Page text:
The hard stuff was a kind of vodka made from grapes. I was told it’s like and incredibly strong wine but it tasted just like vodka to me. They also served some traditional soft drinks flavoured with pair, cream — it was strange — and my personal favourite, as I called it, the green one.
The almost fluorescent green colour comes from the herbs in the drink. I wasn’t told what herbs, I assume it just didn’t translate so the fact that it had herbs in it was the only info I could get out of them. I looked a lot like absinthe and had the same aniseed smell to it but it was very sweet and easy to drink. Easier than the grape vodka anyway. After failing to eat a dumpling in an incredibly specific way — much to the distress of the owners — and embarrassing myself sufficiently it was time to call it a night.
Day two started out with trip to Hi-Tech Park and the beginning of my cultural education. Hi-Tech Park is Belarus’s answer to a serious problem that started manifesting earlier this century. By 2009 far too many of their educated youth were leaving the country for greener pastures.
The government stepped in and passed new laws and major tax cuts to encourage the younger generation to stay within the country and help boost the economy by creating new start up companies and therefore jobs. Coupled with the ever improving education present in the country, the problem was not only solved but completely flipped in less than 10 years. Belarus is now a booming centre for information technology that boasts an impressive number of success stories.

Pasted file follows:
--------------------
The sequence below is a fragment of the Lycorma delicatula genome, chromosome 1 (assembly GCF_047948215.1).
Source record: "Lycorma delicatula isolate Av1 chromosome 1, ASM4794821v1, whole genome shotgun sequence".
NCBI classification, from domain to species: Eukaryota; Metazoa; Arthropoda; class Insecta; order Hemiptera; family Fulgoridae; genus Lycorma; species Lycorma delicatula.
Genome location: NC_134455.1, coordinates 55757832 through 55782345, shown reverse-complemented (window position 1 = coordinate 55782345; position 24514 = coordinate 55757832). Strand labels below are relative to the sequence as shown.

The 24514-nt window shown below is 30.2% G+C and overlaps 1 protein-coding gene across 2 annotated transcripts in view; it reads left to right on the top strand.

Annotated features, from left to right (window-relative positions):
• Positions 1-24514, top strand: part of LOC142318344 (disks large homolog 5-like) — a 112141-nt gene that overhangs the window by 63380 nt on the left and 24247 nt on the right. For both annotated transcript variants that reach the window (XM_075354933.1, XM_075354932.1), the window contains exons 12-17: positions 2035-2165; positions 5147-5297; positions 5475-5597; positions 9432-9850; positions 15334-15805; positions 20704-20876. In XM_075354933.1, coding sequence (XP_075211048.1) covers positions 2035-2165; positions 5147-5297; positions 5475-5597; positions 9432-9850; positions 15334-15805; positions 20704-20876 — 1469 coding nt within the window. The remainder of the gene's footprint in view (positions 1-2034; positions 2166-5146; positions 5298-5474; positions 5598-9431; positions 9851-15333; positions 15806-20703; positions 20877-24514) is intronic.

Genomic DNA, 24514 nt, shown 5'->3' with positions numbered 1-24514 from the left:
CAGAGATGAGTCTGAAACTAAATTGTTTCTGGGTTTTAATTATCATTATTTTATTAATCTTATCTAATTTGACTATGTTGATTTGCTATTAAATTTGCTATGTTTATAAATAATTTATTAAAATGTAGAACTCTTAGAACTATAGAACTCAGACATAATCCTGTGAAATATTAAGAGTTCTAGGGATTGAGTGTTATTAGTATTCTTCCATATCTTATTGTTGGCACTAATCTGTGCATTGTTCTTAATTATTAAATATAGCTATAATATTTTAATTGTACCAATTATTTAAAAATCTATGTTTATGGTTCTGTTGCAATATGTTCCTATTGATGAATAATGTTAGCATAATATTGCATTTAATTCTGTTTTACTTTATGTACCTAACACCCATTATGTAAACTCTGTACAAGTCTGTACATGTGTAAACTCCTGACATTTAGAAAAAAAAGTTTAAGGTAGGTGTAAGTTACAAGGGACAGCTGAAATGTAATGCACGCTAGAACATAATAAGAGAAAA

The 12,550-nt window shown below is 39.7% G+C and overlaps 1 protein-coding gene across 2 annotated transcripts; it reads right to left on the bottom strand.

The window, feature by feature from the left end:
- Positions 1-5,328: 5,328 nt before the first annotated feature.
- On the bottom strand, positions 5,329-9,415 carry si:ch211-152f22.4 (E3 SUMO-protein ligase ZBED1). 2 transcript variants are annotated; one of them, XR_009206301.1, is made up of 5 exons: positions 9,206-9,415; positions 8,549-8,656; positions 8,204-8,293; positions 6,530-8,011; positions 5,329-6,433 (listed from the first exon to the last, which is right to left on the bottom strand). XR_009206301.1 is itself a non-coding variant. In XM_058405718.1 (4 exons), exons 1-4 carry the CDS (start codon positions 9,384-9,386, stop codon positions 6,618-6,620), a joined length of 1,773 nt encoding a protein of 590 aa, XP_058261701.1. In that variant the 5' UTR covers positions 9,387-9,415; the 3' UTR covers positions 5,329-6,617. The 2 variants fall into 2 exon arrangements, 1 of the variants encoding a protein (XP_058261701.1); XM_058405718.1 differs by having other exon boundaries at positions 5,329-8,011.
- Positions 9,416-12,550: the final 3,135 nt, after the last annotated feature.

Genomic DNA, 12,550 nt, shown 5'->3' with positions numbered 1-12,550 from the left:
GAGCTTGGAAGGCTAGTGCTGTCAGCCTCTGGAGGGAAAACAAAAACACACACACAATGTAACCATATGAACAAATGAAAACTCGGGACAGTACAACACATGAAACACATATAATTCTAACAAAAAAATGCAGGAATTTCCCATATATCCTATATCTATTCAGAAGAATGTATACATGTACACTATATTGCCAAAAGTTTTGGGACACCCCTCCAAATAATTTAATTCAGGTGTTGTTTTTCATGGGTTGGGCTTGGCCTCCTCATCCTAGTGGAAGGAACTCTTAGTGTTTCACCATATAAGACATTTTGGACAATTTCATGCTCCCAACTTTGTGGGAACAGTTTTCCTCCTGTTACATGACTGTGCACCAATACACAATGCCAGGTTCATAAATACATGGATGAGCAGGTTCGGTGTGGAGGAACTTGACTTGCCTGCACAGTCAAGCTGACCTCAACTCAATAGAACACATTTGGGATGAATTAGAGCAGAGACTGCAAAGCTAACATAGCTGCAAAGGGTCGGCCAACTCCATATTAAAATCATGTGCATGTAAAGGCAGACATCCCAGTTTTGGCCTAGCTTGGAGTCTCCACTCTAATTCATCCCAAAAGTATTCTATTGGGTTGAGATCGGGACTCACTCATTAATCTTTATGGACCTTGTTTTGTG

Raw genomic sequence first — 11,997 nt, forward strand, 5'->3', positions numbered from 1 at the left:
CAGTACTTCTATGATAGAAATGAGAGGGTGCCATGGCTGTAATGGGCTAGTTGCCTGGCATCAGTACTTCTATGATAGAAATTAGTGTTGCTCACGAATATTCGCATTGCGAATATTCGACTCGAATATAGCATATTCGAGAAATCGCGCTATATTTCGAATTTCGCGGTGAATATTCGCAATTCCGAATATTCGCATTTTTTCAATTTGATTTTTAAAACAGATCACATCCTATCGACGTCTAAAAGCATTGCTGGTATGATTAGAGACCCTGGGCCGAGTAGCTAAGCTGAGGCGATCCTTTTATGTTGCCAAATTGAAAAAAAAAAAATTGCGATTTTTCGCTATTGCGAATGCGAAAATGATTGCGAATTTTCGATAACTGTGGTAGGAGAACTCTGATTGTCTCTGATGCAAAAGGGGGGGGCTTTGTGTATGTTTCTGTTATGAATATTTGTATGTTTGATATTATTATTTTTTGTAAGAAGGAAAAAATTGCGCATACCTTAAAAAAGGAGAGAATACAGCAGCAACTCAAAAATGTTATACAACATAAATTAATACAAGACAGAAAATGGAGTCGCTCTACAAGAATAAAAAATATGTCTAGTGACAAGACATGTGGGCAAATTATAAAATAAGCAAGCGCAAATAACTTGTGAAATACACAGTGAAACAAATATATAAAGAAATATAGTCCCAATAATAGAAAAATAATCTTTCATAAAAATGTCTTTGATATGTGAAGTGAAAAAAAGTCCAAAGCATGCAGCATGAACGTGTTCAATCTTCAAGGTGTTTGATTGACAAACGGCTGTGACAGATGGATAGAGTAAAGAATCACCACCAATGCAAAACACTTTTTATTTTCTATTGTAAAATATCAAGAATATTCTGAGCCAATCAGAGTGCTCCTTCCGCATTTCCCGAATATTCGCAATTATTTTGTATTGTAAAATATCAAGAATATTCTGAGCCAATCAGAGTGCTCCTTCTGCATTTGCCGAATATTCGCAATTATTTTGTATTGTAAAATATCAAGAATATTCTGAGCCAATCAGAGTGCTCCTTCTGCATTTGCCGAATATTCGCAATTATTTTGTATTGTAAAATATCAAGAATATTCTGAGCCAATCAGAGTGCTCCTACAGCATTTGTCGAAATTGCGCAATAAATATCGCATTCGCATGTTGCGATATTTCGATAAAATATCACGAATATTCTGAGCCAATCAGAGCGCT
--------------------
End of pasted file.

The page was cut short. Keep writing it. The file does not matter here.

Now that I had a little culture under my belt, it was time to see some tanks and delve into history of battle in the region. My next stop was the Stalin Line Historical and Cultural Complex. Here I learned how the defences were set up, supported and maintained during World War II. I visited a bunker still set up in the way it would have been in the days it was used to repel German troops. I walked along a trench between two such bunkers and learned that they relied heavily on infantry support as they were stationary and wouldn’t last long against an invading tank without mobile defences.
I was then shown an impressive amount of anti-aircraft guns, armoured personnel carriers, machine guns and tanks. Wargaming has a fantastic relationship with the Stalin Line Historical and Cultural Complex among other historical venues and museums around the world. The publisher has a very active role in helping to revive and restore tanks from throughout history to working order and proudly display them at such facilities.